Oh, and Lucas has turned into a money grubbing whore with no sense of history or the place of the original trilogy in people's lives.

posted by: Ugh on 11.08.04 at 11:39 PM [permalink]

Actually, I thought the first ten minuets of Episode I were pretty good. This brief period of excitement was quickly squelched with the decent down to the planet. This corresponded to the films flaming descent, which would later crash and burn in a heap of stilted dialogue, bad acting and (shudder) Jar Jar. That was the last time Lucas has seen any of my money, or will. I don’t feel like I’ve missed a thing.

posted by: Celcus on 11.08.04 at 11:39 PM [permalink]

Forget the movies, play Star Wars Battleground.

You get to shoot Jar-jars and Ewoks. It doesnt get better than that. The sheer joy of laying in the tall grass with your sniper rifle blowing the stupid blue heads off a whole generation of Jar-Jars cant be expressed in words. The only downside is not being able to go after their women and children Anakin style. Perhaps in the sequel.

posted by: Mark Buehner on 11.08.04 at 11:39 PM [permalink]

Why would a Wookie ... oh, never mind.

posted by: praktike on 11.08.04 at 11:39 PM [permalink]

I think there's an underlying (narrow) policy question here. When a cultural artifact is recognized for its national importance, and the copyright owner insists on ruining it, shouldn't the government acquire the copyright (emminent domain) if only to prevent the owner from further ruining it?

I mean, once we've seen ROTJ, and Phantom Menace, isn't it clear that the market isn't working, and someone needs to stop Lucas before he ruins the series with the the crap he's peddled since ESB? Surely after Phantom Menace, everyone understood that Lucas could no longer be trusted with the material. You can't tell me there wouldn't be widespread bipartisan support for this idea.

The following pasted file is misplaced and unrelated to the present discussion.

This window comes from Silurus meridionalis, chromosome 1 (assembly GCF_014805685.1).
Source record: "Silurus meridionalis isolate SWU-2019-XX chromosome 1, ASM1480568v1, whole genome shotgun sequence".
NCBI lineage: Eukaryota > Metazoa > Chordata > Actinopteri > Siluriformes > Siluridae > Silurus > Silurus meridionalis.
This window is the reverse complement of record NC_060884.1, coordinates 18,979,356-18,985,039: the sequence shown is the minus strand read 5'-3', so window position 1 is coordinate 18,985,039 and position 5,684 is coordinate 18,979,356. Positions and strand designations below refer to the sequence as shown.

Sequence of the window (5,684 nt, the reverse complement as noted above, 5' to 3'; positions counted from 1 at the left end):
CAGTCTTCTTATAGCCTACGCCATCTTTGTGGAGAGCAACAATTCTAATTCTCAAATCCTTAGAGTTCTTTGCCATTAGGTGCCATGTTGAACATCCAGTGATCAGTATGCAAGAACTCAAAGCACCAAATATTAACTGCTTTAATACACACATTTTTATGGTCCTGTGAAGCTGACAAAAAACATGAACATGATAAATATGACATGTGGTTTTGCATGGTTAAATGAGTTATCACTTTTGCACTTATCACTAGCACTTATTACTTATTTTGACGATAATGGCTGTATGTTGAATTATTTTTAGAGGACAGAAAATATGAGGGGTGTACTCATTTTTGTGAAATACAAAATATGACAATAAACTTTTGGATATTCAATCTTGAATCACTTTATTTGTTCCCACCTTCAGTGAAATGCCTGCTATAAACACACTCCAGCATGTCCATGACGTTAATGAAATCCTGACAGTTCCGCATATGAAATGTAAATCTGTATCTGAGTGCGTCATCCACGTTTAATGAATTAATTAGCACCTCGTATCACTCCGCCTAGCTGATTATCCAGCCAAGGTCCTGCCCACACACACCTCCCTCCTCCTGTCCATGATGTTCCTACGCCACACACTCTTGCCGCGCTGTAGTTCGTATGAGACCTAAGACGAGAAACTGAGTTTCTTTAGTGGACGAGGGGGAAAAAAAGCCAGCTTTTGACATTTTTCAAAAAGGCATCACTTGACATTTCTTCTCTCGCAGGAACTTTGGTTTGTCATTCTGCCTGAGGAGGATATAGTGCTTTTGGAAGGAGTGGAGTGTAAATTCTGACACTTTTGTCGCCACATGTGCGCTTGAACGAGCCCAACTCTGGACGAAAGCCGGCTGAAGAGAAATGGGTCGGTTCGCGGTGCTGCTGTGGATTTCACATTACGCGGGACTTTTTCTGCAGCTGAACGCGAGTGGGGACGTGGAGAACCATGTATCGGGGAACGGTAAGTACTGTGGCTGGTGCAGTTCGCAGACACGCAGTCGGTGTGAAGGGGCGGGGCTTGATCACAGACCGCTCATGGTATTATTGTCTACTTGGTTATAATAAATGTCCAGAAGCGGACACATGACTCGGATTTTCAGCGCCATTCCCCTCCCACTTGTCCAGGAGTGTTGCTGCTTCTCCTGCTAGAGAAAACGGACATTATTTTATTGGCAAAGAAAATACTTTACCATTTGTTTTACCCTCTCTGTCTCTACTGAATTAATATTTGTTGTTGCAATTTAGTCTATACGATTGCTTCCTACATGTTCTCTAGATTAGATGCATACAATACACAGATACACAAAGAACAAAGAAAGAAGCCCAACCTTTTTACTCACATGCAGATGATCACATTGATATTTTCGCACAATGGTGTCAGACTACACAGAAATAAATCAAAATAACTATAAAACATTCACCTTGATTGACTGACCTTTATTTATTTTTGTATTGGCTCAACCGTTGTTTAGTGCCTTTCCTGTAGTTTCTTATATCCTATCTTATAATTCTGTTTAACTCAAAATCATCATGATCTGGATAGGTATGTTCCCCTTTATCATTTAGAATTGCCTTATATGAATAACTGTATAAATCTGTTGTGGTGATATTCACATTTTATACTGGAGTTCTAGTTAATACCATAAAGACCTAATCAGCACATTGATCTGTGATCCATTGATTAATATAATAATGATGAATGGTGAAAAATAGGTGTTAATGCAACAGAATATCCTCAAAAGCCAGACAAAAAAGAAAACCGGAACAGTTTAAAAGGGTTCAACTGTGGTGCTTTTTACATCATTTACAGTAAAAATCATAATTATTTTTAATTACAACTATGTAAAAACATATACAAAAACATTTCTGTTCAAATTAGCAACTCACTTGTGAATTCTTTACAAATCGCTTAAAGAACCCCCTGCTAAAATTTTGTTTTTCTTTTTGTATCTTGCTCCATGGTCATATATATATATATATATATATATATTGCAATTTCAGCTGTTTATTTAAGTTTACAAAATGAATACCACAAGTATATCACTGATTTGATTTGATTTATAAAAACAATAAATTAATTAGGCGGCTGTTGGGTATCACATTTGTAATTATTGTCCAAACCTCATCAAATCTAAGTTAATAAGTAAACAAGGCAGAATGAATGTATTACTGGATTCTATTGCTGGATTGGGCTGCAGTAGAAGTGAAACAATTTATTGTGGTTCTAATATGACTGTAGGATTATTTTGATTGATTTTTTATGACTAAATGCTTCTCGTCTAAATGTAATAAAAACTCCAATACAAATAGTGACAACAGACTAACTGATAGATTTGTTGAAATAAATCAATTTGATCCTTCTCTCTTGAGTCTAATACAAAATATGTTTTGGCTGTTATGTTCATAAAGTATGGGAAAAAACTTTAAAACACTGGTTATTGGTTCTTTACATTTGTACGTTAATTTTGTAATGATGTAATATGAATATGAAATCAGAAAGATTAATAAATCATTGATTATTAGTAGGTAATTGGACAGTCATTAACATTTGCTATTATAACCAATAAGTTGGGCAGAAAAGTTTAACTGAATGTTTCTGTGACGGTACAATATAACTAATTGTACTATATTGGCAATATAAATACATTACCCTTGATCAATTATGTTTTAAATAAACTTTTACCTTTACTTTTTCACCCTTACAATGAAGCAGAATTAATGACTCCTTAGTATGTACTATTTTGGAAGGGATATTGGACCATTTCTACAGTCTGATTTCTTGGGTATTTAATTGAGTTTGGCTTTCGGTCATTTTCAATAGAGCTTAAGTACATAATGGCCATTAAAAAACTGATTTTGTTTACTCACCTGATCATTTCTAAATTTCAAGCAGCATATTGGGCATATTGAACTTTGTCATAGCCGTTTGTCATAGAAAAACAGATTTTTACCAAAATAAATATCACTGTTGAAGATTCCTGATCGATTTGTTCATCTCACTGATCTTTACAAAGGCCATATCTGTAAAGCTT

posted by: SomeCallMeTim on 11.08.04 at 11:39 PM [permalink]

Eminent domain is overkill (and smells more than a bit suspect on economic liberty grounds), but there is certainly room for government action here. The trick would simply be setting up an agency authorized to negotiate with creators for exclusive licensing to various IP rights, as appropriate. IIRC correctly there is some precedent for this: supposedly the french government simply purchased the patent for daguerrotyping and put it in the public domain, although a bit of googling fails to validate this.

For copyright issues, such an agency would probably best function similarly to an landmark preservation agency, purchasing or restrictively licensing historic copyrights to prevent them from being devalued by their owners or other licensees. For patent (and possibly trade secret) issues, the agency would effectively offer the patent holders the ability to liquidate the remainder of their patent lifetime, if it was deemed in the best interest of society that the invention be placed in the public domain.

This is actually a not-bad solution to various thorny moral issues around IP, and has the advantage that it would be self-limitting due to budget constraints. It also provides an opportunity for unlimited policy arguments that would be a lot more fun than the usual ones. For instance, I would argue that the original Star Wars trilogy would not be worth protecting in this way, as it lost any preservational importance once those damn Ewoks showed up, or possibly Billy Dee Williams. On the contrary the Indiana Jones trilogy, while having a shaky middle and a spotty end, is decidedly worth making into a national trust, and could probably be acquired much more reasonably.

posted by: dave on 11.08.04 at 11:39 PM [permalink]

Wow. Natalie Portman sure looks different without all that makeup.

Lucas ran headlong into his limitations as a writer with the human interactions in Episodes 1 and 2, especially the love story angle in the second film. The Han Solo/Leia relationship in the first trilogy had worked because it was mostly played for laughs; in Clones, it was a central part of the story. Lucas just can't do that kind of writing, especially with that Christensen kid who spent the movie trying to impersonate a piece of wood. Why does Anakin become Darth Vader? Probably because the Emperor promised to give him a personality!